Overview of TOP weekly news

The slowdown of China

The latest analysis of the well-known French investment bank Natixis dealt with the development of the Chinese economy and the impact on the entire global economy. While there is a short-term boom in China, in the longer-term Natixis expects a slowdown and this could affect many markets and sectors.* Natixis predicts that China’s potential growth could fall to 2%.*

However, according to the bank’s economists, the situation should change and several structural factors will hamper it in the coming years.* These include an ageing population as well as the declining productivity of new investment. The government relies heavily on state-owned companies, which, according to Natixis, are inefficient.

Overall, the Chinese slowdown could have an impact on the slowdown in world trade as well as on countries that are major exporters to the country.* The flow of capital to China and its closely linked economies could also be weakened, which would be reflected in their exchange rates.*

Will the Olympic Games in Japan be cancelled?

A recent poll in the Nikkei newspaper found that 62% of the Japanese public continued to prefer cancelling of Olympics as concerns arose about the spread of Covid-19 mutations. It is also not expected that most Japanese will be vaccinated until the beginning of the games.*

The riots intensify with the arrival of the first international team. The arrival of athletes puts more pressure on Prime Minister Yoshihid Suga, who is facing many medical, political and business leaders demanding a rethink of the Games, while international Olympics officials say they want to stick to the schedule.*

Nomura Research Economist Takahide Kiuchi has calculated that the cost of cancellation would exceed $16.5 billion. On the other hand, he adds that the cost of managing the spread of infection caused by the Olympic Games would be higher. Organizers are currently investigating whether to allow local audiences.

AstraZeneca is asking the EU for approval of the transaction

The EU antitrust regulator will decide by July 5 whether to approve the bid of the Anglo-Swedish drug manufacturer AstraZeneca to buy the American company Alexion for $39 billion, the European Commission announced after receiving the request.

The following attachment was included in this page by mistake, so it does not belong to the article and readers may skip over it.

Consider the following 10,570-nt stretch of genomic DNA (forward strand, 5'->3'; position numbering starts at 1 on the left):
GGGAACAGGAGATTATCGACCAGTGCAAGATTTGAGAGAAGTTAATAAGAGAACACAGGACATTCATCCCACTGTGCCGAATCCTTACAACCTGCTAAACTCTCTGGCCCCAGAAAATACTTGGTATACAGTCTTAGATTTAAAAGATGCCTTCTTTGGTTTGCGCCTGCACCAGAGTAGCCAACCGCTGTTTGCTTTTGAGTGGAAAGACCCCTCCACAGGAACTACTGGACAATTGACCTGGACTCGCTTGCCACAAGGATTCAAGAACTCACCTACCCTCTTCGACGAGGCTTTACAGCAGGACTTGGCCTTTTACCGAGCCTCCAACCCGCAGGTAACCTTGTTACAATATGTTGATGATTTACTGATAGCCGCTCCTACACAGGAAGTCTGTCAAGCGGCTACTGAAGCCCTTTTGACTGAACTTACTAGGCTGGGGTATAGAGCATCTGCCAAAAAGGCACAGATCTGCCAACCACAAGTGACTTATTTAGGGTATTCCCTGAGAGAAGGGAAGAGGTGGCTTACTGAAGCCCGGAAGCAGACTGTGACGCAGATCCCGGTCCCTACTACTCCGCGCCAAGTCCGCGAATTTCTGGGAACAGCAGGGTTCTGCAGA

On Monday, AstraZeneca asked the EU to approve an agreement that is the biggest bet ever on rare immunological diseases, as well as business support that includes fast-growing cancer drugs and a major vaccine against Covid-19.

The Commission may sanctify the agreement with or without conditions. In the worst-case scenario, it could launch a four-month investigation in case of serious concerns.

The UK Competition and Market Authority is also reviewing the offer that has already been given the green light in the United States, Canada, Brazil and Russia.

Loss of the Shell

Climate activists have won the Dutch court ruling, requiring Royal Dutch Shell to drastically reduce emissions, which means lower oil and gas production.* The loss foreshadows that Shell, ExxonMobil and Chevron are under pressure to reduce carbon emissions faster. On the contrary, this is good news for Saudi Aramco’s Saudi national oil company, Abu Dhabi’s national oil company, Gazprom in Russia and Rosneft.

Performance of Royal Dutch Shell’s shares (Source of the graph: Tradingview) [1]  

Offer to buy Telefonica

The Swedish EQT fund offered 1.8 billion euros to buy Telefonica’s submarine cable business. Telefonica, which is supervised by investment banks Societe Generale and Greenhill, should decide by the summer.

Performance of Telefonica’s shares (Source of the graph: Tradingview) [2]

Watch this week:

Thursday, June 3, 2021

The eurozone will publish the development of the composite PMI index in May. It expects an unchanged value of 56.9 points. *

The US will report initial jobless claims. It is expected to decrease to 395 thousand. *

Friday, June 4, 2021

The USA reports the development of unemployment in May. Expectation is 0.2% decrease to 5.9%. *

Source of the text: Investing, Zerohedge, Financial Times, Reuters, Tradingview

 

[1,2,] Past performance is no guarantee of future results

*     Forward-looking statements are based on assumptions and current expectations, which may be inaccurate, or based on the current economic environment which is subject to change. Such statements are not guaranteeing future performance. They involve risks and other uncertainties which are difficult to predict. Results could differ materially from those expressed or implied in any forward-looking statements.

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